A new study of German gay men finds that those who discuss HIV before sex are much less likely to acquire the virus and also finds that HIV has a tendency to transmit during the first six months of a relationship, aidsmap reports. Publishing their findings in BMC Public Health, researchers studied 105 gay men with recently diagnosed HIV and compared them with 105 HIV-negative controls, collecting the data between 2008 and 2010.
The investigators found no differences between the two groups in terms of their knowledge of the risks of HIV transmission, the frequency that they were tested for the virus, whether or not they were in a relationship, or their frequency of condomless intercourse with partners known to be HIV positive or assumed to be HIV negative.
Those who had recently contracted HIV were 3.9-times more likely than the controls to be in a partnership with another man that had lasted less than six months, adding evidence to research findings over the years that have suggested that a sizeable proportion of HIV transmission among gay men occurs between primary partners. Those with new HIV were 2.5 times more likely than the controls to report lower rates of condom use with men outside of their primary partnership or with acquaintances, and they were 4.5 times more likely to report lower condom usage with partners they met online.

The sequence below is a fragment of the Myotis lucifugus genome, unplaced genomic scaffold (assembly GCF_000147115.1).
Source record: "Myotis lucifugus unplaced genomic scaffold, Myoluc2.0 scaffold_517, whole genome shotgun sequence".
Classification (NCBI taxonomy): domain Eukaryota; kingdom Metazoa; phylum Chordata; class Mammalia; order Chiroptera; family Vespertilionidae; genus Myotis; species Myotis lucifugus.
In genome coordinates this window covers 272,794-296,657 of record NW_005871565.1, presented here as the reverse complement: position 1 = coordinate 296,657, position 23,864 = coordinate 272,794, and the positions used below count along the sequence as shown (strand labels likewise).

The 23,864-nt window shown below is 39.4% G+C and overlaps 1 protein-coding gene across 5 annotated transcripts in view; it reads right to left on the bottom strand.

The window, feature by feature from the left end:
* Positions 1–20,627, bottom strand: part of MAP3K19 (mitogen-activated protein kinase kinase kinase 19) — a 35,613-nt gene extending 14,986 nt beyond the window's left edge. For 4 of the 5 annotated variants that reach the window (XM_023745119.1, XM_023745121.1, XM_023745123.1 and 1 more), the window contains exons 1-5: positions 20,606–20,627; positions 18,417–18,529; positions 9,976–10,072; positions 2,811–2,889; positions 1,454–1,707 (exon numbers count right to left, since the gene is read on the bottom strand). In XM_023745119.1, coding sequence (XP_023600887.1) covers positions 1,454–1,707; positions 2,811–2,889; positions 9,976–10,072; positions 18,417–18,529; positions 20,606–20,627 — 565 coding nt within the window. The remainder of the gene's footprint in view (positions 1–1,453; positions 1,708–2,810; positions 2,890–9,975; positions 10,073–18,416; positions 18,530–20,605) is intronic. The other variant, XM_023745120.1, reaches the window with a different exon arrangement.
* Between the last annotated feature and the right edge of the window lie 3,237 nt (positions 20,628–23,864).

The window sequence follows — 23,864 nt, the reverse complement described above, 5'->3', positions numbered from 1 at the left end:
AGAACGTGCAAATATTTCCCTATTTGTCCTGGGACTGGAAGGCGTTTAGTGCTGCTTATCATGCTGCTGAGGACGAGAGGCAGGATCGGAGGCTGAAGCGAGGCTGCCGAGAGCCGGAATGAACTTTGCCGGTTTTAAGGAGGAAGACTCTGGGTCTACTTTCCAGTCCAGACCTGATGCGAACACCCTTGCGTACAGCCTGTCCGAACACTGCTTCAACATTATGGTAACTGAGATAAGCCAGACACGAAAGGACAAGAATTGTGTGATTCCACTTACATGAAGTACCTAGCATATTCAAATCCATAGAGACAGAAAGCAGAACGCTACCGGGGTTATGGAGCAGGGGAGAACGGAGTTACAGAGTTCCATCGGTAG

Those who recently became positive were 3.0 times more likely to report condomless intercourse with men whose HIV status they did not know when compared with the controls. Discussing HIV status before sex, meanwhile, was linked with an 80 percent reduction in the risk of acquiring HIV. Always using a condom for sex outside of a relationship and discussing HIV before sex was linked to a 77 percent reduction in risk.
To read the aidsmap story, click here.
To read the study, click here.